But the Sandusky native's efforts still helped springboard victories for women all across the nation in the decades that followed.
Brehm, the first recognized and legal female vice presidential candidate, represented the National Prohibition Party during the 1924 election.
The running mate of Herman Faris, Brehm preached an anti-alcohol platform while advocating for women's rights.
Although the party failed miserably at the polls — it generated 57,000 votes, without garnering a single Electoral College point — Brehm's pioneering attitude inspired other women to run for office.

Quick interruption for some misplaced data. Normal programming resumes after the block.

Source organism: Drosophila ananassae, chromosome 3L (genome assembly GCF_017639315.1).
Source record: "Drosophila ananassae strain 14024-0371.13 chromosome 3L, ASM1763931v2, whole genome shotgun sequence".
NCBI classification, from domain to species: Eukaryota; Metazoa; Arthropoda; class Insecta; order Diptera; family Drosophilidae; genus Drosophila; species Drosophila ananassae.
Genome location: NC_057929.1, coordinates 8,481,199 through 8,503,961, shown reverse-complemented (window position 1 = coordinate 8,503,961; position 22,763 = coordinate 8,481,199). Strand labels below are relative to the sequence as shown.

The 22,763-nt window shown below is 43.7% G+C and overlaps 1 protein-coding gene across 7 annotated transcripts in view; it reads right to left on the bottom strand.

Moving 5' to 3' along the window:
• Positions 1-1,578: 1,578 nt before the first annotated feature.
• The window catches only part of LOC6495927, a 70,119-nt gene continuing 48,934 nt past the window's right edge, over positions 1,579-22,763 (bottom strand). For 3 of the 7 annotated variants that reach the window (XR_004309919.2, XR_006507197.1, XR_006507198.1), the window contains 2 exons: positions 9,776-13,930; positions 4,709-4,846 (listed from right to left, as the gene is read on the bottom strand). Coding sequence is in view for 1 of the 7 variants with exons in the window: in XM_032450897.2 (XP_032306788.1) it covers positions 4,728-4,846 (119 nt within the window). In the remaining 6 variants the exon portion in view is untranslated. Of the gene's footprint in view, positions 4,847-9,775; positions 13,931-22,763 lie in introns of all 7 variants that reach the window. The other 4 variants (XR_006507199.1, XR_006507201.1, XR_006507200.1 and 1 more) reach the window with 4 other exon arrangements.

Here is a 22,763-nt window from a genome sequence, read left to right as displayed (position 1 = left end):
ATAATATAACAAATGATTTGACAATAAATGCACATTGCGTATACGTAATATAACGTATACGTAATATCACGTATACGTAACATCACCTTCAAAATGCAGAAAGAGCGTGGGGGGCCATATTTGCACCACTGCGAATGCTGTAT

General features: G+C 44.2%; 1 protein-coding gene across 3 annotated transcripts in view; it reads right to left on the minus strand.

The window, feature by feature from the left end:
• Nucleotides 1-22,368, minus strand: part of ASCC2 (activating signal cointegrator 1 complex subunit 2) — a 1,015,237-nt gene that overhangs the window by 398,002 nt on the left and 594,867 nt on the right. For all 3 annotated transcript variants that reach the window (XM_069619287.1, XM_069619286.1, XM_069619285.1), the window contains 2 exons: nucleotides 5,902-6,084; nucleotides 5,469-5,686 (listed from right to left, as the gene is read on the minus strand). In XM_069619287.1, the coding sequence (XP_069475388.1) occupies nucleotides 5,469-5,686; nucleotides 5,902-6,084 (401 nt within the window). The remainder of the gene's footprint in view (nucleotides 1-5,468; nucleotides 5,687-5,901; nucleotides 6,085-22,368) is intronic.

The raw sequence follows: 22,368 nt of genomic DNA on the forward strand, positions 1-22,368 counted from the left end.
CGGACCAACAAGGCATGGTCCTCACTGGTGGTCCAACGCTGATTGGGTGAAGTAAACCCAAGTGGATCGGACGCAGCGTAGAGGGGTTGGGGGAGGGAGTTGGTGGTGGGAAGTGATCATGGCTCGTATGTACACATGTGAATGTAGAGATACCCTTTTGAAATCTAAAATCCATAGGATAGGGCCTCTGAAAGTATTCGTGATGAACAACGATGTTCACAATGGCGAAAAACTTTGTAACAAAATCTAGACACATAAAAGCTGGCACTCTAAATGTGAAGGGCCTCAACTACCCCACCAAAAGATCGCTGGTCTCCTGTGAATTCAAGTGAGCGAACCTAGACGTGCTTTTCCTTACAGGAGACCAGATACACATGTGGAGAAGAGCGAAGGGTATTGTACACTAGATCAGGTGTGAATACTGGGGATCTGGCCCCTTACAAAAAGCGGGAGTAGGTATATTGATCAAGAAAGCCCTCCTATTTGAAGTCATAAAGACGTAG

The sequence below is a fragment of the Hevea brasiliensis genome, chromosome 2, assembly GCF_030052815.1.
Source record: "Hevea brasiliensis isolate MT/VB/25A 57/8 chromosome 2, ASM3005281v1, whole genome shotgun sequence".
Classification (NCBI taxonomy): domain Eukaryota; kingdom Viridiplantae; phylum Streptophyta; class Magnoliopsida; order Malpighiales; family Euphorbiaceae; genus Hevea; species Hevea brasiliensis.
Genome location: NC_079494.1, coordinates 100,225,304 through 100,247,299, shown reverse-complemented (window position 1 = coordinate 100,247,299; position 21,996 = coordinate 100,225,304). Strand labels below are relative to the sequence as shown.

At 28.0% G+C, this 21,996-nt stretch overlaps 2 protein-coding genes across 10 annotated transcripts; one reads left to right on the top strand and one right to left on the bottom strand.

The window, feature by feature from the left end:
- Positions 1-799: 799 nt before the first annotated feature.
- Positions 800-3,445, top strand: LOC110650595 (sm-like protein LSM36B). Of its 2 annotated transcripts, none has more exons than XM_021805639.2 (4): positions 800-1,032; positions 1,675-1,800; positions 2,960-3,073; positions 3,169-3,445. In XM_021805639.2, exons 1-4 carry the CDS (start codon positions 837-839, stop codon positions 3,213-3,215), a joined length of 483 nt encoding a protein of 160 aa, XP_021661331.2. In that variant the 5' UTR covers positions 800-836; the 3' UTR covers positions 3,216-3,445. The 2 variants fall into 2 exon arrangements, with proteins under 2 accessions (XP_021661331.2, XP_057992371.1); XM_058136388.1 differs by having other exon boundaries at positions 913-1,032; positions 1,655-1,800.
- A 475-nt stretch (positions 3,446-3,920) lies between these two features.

It's no overstatement to say Brehm established a political pathway for other women, including Republican Sarah Palin in 2008, and U.S. Secretary of State Hillary Clinton.
To keep reading this story, pick up a copy of Thursday's Register.